The Million Dollar Cat
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|The Million Dollar Cat|
|Tom and Jerry series|
The Million Dollar Cat film poster
|Directed by||Bill Hanna|
|Produced by||Fred Quimby (unc. on original issue)|
|Voices by||Harry E. Lang (uncredited)|
|Music by||Scott Bradley|
|Animation by||Irven Spence|
Ken Muse (as Kenneth Muse on the reissue)
Barney Posner (uncredited)
|Layouts by||Harvey Eisenberg|
|Preceded by||The Zoot Cat|
|Followed by||The Bodyguard|
The Million Dollar Cat is a 1944 one-reel animated cartoon and is the 14th Tom and Jerry short. It was produced in Technicolor and released to theatres on May 6, 1944 by Metro-Goldwyn Mayer. It was reissued for re-release on February 24, 1951. This short is the first of a few in which Tom emerges victorious over Jerry.
While Tom is throwing darts at an Apple on Jerry's head à la William Tell (he even throws one between his legs while blindfolded), a telegram arrives. Though it is meant for Mammy Two Shoes, Tom reads it himself and discovers that he thinks he has been left a million dollars in a will from his owner's eccentric aunt, making him ecstatic. Jerry also reads the letter and gets ecstatic. Jerry points out that the will has a condition which would cause Tom to forfeit his newly acquired wealth if he harms any living animal, even a mouse.
The next day, news of Tom's inheritance quickly spreads and he moves to 1 Park Avenue. He quickly becomes accustomed to his lavish lifestyle, but Jerry keeps showing up and tormenting Tom with the "Even A Mouse" line in the telegram. Jerry tries to push Tom's buttons by smacking him in the face with his own dickey, assaulting him in his limousine, stealing his sundae, and hogging all of the bed sheets with his nightcap while he tries to sleep (Tom tries to hit Jerry, but hits himself).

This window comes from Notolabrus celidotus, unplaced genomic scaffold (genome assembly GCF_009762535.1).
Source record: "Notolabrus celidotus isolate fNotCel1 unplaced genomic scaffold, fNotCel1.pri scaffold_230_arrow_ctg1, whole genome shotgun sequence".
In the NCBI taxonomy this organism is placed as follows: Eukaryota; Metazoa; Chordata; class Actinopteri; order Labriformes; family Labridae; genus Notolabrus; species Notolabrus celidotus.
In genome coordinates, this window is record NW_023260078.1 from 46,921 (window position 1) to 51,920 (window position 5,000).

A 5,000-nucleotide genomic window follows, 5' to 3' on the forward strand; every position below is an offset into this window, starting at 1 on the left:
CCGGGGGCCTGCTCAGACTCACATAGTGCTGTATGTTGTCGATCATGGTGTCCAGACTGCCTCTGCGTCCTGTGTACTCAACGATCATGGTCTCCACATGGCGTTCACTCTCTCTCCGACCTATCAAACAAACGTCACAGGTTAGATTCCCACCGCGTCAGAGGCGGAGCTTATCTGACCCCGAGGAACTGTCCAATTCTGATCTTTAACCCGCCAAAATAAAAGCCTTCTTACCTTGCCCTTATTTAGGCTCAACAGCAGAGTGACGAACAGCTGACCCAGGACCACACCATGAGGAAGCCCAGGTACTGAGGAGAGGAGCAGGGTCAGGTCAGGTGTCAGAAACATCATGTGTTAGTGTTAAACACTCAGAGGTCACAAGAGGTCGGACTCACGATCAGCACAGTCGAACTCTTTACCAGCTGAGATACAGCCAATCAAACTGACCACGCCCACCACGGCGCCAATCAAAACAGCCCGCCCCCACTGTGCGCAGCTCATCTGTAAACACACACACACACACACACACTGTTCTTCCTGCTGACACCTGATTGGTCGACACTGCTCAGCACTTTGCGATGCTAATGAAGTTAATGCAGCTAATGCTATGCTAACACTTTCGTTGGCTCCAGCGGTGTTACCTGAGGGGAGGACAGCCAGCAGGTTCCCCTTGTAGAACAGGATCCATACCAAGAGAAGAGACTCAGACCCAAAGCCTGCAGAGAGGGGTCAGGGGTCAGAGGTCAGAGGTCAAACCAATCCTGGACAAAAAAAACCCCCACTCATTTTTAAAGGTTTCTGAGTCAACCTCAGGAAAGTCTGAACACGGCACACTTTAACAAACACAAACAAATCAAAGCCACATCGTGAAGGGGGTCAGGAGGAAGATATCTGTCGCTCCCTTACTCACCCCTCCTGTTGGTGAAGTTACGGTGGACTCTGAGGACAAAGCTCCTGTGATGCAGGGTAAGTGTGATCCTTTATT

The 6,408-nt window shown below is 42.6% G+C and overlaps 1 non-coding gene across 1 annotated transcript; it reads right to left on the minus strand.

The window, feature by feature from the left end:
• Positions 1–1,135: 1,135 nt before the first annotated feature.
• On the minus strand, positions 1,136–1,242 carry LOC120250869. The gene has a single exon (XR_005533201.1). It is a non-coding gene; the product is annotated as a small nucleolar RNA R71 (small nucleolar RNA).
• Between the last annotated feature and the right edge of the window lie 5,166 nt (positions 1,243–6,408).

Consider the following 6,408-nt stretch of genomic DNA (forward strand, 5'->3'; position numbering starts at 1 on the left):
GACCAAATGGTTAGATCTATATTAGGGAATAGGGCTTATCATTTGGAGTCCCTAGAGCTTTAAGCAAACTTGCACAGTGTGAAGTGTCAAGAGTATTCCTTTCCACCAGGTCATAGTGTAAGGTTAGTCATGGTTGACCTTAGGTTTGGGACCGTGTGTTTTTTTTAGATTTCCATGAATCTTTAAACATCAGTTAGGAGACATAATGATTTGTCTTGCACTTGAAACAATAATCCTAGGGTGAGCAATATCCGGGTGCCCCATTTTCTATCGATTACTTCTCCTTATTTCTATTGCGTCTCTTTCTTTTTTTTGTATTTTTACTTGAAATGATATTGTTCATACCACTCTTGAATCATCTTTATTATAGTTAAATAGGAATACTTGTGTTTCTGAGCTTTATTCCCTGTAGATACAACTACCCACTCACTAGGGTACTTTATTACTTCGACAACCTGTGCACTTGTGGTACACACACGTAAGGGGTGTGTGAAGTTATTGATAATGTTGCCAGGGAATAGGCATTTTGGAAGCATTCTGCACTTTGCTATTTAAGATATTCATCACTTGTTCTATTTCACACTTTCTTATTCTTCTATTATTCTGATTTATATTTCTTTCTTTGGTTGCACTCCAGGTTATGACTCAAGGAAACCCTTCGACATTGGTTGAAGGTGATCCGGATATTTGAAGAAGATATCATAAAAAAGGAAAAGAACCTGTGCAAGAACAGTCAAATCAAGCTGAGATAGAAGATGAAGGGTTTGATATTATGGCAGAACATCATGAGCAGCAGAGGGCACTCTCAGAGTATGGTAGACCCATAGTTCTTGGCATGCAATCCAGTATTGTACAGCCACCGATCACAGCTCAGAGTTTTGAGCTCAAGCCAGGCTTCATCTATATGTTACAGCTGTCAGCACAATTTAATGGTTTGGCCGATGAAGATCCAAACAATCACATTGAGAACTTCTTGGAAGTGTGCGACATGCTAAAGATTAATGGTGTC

The next morning, after Jerry steals Tom's bathroom towel, he tries to get Jerry to leave by hanging a fire exit sign on the window and starting a fire in front of the bathroom door. Jerry promptly jumps out of the window. The cat cheers before sitting down to enjoy his breakfast, but when he grabs his napkin, however, he uncovers Jerry, who eats Tom's breakfast. As a final insult, he squirts Tom in the face by squeezing a grapefruit, reminding him that as long as the "Even A Mouse" rule stands, Jerry can do whatever he wants to Tom, then he once again smacks Tom's dickey in his face.
The last straw occurs where Tom draws the line, and loses his temper; his face boils over with his rage. An extremely mad and violent Tom grabs the telegram, tears it into pieces, and even shoves the "Even A Mouse" piece into Jerry's mouth, literally forcing him to eat his words. Jerry swallows it in horror at what is about to happen, as Tom leaps into the air with a loud and insane scream before attacking Jerry by slamming the crockery and breakfast tray on him. After a few seconds, Tom contemplates that he is throwing away his fortune but he is still happy and satisfied, and then goes back to attacking Jerry.
- Directed by: Bill Hanna and Joseph Barbera
- Story: Bill Turner, Jack Ward
- Animation: Irven Spence, Kenneth Muse, Pete Burness, Ray Patterson, Tom Golden, Nick Tafuri
- Assistant Animation: Barney Posner
- Layout: Harvey Eisenberg
- Sequence Director: I. Sparber
- Music: Scott Bradley
- Co-Producer: William Hanna
- Produced by: Fred Quimby
- Harry E. Lang as Tom Cat (uncredited)
- William Hanna as Tom Cat and Jerry Mouse's cheers (uncredited)
- Tom and Jerry's Greatest Chases, Vol. 2
- Tom and Jerry Spotlight Collection Vol. 1, Disc One
- Tom and Jerry Golden Collection Volume One, Disc One
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